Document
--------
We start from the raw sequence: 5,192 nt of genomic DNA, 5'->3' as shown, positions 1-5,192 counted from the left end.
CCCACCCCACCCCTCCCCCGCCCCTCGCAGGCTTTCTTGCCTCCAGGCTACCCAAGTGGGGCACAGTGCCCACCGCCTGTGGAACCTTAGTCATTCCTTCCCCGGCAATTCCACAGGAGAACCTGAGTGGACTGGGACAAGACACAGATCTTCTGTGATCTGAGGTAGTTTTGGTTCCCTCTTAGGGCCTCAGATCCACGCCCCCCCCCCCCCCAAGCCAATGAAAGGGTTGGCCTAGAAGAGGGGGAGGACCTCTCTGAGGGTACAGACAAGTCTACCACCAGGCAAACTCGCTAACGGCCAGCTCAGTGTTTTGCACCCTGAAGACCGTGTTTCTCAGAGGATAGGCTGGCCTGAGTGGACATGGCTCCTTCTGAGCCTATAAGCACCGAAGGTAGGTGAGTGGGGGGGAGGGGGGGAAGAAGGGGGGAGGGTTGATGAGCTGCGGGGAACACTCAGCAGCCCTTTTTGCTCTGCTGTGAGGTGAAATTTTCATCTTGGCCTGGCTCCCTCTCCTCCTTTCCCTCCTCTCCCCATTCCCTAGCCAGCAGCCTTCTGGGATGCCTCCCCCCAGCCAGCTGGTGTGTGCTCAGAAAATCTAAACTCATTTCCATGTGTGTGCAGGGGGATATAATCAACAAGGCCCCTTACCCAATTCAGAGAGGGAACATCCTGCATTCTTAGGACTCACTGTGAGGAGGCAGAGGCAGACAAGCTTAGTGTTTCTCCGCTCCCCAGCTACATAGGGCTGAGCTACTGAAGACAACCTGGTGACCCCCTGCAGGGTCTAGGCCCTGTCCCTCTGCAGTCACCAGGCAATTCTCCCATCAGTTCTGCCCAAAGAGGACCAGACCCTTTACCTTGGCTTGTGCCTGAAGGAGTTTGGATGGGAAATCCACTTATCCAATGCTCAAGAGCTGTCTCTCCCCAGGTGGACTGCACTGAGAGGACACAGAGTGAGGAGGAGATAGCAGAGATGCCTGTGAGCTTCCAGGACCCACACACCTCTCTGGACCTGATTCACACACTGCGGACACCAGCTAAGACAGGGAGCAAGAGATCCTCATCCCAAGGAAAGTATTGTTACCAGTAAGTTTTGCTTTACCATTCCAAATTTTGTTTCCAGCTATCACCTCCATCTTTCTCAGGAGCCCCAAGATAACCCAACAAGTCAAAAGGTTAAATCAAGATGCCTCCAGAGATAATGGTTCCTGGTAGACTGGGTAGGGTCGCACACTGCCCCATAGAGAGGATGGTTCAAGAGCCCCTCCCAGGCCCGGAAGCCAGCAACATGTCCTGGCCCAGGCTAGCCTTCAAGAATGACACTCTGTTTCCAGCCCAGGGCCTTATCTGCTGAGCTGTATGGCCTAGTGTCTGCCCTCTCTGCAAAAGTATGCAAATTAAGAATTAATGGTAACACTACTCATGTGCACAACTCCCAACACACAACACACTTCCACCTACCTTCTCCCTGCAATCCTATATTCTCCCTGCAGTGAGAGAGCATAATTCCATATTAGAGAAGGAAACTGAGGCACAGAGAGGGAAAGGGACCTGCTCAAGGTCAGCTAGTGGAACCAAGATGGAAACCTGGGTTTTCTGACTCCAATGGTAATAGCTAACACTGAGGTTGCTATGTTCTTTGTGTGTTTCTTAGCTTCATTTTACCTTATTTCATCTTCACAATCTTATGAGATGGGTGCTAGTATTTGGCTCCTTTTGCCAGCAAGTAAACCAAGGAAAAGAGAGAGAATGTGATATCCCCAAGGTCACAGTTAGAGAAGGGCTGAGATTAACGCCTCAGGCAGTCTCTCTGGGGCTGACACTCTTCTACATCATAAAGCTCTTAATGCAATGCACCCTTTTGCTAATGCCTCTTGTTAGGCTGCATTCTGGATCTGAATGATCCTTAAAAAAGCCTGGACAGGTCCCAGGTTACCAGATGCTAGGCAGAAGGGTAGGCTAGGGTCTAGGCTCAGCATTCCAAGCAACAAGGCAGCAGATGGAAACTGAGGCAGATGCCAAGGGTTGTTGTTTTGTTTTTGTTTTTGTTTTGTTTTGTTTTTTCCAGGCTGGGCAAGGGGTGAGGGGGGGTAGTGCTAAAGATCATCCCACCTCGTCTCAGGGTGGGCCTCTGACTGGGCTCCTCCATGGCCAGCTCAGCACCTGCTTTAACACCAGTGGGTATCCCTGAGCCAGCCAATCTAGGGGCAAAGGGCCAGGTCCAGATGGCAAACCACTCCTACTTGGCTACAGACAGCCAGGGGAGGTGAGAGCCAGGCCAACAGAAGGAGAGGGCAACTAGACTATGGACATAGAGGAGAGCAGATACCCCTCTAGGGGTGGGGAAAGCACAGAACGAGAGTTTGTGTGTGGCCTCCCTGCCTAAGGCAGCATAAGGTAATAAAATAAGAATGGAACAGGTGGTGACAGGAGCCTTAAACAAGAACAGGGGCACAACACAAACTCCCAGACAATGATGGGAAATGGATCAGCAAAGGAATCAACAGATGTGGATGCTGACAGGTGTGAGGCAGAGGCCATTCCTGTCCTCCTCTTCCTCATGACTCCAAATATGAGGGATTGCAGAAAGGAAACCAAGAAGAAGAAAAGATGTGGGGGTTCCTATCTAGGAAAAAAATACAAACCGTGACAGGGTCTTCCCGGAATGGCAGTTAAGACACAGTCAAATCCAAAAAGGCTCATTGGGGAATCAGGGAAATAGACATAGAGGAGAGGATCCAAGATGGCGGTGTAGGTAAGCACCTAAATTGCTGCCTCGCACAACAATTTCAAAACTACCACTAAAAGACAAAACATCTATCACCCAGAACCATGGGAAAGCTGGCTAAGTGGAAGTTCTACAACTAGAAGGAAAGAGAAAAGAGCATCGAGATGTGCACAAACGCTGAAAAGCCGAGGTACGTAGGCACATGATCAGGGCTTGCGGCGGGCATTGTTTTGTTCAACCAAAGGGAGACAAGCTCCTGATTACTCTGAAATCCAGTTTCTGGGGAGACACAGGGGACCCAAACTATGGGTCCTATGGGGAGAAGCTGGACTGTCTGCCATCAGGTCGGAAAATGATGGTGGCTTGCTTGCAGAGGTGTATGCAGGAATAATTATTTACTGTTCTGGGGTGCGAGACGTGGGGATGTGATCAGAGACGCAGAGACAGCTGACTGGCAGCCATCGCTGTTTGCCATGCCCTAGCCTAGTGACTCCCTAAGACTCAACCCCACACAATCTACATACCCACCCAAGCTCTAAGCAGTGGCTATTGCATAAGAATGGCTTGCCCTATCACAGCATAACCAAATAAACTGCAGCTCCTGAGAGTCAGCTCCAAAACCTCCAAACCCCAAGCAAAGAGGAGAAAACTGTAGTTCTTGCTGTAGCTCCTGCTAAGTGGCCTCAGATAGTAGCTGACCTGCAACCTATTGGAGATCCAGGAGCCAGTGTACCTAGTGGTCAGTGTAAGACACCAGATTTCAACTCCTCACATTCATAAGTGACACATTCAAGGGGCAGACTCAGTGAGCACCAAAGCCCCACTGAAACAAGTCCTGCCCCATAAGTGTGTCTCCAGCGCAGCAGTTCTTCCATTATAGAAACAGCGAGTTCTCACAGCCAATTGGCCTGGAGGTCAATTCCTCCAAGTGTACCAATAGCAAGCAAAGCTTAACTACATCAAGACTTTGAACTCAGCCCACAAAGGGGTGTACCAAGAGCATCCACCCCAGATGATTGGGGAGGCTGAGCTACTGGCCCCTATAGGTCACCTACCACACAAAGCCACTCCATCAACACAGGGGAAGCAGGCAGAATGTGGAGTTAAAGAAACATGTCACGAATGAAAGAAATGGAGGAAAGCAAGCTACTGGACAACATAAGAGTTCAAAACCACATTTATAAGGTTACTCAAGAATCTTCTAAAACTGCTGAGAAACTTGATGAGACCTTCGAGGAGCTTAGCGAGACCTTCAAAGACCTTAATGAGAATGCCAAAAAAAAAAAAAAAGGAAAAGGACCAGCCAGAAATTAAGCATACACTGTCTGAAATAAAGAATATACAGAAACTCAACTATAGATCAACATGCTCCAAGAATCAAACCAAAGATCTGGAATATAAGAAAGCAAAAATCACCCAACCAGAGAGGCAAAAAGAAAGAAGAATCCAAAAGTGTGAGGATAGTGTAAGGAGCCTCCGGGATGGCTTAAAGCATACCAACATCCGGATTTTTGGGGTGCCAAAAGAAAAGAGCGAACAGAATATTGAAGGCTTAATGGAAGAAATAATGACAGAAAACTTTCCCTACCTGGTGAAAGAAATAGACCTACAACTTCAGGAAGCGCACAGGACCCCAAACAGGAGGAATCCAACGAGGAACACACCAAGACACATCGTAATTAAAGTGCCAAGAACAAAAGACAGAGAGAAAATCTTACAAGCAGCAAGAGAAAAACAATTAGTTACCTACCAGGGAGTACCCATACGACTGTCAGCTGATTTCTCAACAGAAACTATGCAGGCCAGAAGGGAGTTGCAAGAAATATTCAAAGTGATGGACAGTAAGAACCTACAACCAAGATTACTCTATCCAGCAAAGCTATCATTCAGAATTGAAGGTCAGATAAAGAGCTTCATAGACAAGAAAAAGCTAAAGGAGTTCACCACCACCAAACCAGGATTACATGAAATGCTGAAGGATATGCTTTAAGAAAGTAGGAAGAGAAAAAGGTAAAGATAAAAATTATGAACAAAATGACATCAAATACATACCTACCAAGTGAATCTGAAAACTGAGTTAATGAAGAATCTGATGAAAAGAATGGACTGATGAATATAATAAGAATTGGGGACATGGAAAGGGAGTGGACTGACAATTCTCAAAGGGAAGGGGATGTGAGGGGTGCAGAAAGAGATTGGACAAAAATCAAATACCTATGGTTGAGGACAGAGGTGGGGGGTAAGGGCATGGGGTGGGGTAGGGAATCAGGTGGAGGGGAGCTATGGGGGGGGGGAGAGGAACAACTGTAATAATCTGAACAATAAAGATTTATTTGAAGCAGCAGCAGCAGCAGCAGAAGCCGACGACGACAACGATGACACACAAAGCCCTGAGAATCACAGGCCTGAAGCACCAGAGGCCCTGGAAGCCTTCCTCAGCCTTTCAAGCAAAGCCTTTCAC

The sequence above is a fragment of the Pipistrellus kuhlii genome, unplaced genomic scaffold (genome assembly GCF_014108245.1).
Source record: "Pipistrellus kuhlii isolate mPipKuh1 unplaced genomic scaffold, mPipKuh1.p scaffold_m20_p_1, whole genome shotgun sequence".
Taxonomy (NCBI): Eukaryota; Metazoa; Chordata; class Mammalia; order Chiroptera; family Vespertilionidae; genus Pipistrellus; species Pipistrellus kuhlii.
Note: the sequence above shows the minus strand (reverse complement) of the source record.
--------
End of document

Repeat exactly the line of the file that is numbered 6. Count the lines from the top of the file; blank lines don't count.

Note: the sequence above shows the minus strand (reverse complement) of the source record.